The number of Internet of Things (IoT) devices like smart TVs, smart lights and IP cameras used worldwide is currently exploding. These devices are all connected to the Internet and therefore represent potential targets for hackers. So how can we monitor these devices to be sure they only do the work they should. How to detect that an IoT device has been hacked and is now part of a botnet?
The goal of this project is to monitor the traffic generated by IoT devices in a SOHO (Small Office, Home Office) network. By capturing and analyzing this traffic, we can send alerts when an IoT has an unusual behavior, for example if it suddenly begins to send request to new web domains.
White listing web domains is usually inefficient for detecting compromised devices on a network. Indeed, devices like laptops, but also tablets and smartphones, are used to surf the web, and a classical user regularly visits new websites. This is illustrated on the Figure below. It shows the number of web domains visited by the users of a medium sized network, and the number of new domains.
The Figure shows that each week, out of approximately 8000 visited domains, roughly 2000 (25\%) are new.
On the contrary, IoT devices should normally always connect to the same servers, namely the server of the manufacturer, which should allow to detect compromised devices.
The smart router is designed to be installed between the connected devices and the Internet, such that it can intercept and analyze the traffic generated by the devices. As presented on the Figure below, it is composed of three main modules:
The traffic sniffer is a process that captures all SYN packets with destination port TCP/80 and TCP/443. This allows to detect all connection tentatives from the devices on the local network. For each tentative, following fields are stored in the database:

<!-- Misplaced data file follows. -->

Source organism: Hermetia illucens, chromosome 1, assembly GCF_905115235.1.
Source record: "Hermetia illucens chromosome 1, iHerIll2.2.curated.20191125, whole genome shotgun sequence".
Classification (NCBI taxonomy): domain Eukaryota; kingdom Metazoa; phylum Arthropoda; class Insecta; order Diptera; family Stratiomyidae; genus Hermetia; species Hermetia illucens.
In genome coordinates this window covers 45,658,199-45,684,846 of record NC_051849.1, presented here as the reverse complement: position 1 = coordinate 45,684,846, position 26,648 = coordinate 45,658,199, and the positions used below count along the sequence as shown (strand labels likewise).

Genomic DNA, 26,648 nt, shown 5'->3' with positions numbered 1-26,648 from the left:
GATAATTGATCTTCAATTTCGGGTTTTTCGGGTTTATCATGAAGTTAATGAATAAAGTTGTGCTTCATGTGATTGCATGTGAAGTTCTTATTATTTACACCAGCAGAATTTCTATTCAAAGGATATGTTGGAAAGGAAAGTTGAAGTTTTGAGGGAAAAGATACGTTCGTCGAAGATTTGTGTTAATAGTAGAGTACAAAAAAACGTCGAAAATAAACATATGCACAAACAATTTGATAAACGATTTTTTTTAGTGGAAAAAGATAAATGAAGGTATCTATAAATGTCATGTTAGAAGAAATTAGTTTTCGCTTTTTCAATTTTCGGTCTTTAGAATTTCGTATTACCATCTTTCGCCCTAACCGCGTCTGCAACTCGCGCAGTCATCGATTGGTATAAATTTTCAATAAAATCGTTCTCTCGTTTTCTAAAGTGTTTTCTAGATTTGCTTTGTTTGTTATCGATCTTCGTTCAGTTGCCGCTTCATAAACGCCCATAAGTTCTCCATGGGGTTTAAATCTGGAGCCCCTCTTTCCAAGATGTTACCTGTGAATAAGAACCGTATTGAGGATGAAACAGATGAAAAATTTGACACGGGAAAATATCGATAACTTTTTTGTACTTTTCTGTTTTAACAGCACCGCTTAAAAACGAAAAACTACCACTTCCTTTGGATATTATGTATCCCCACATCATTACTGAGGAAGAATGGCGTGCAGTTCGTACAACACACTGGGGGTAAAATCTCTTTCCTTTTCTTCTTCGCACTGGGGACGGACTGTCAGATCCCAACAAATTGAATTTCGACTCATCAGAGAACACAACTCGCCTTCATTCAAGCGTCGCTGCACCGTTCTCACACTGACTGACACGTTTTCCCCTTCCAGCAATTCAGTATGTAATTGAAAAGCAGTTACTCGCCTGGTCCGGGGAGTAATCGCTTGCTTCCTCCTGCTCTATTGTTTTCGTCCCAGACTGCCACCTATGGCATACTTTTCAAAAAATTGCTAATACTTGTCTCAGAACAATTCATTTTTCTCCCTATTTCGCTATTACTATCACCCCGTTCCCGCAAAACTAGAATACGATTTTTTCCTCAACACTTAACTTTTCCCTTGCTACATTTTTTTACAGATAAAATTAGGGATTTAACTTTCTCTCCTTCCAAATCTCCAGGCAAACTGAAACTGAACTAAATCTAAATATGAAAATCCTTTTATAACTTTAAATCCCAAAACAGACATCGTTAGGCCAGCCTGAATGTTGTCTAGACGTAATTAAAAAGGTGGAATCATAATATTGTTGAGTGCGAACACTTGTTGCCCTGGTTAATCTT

To find the web domain that corresponds each destination IP, DNS packets are captured as well.
Schematically, the process is the following :
During the analysis step, the list of DNS responses is searched to find the domain corresponding to each IP address. If no domain is found, a reverse DNS lookup is execute.
The traffic analyzer process is regularly triggered to analyze captured traffic and determine if it is legit or malicious.
During the initial learning period, all connections performed by an IoT device are considered as legit. After this period, if an IoT contacts an new domain, the connection is considered as malicious. Is this case an alert is generated and stored in the database.
Moreover, additional modules may be triggered when an alert occurs, like a Slack notification (see below), a notification on a dedicated phone app, a webhook etc.
The web interface allows the user to configure the router, check its status and analyze the alerts.
To test the detection system, we built a complete implementation using OpenWRT, Python and Scapy.
The OpenWrt Project https://openwrt.org is a Linux operating system targeting embedded devices. So it was one of the possible choices for the Linux distribution. More specifically, OpenWRT was a compatible distribution for the router used for this project. The routers used are Linksys WRT1200ac.
We used python and scapy https://scapy.net to implement the traffic sniffer and the traffic analyzer. Scapy is a tool for manipulating network packets. It can forge or decode packets, send them on the wire, capture them, and match requests and replies.
Due to portability issues and high resource consumption, we implemented a very simple web interface on the OpenWRT router: alerts are simply read on a text file and displayed vie a simple web server.
We tested the smart router in different SoHo networks. To easily collect the alerts produced by the test routers, we implemented a Slack application that receives and displays the alerts from the different routers.
The results collected show that, indeed, after a short learning period, there are almost no new domains visited by the IoT devices.
The results collected so far are very encouraging and show that white listing is indeed an effective tool for detecting compromised IoT devices.
However, this project offers many opportunities for improvement like: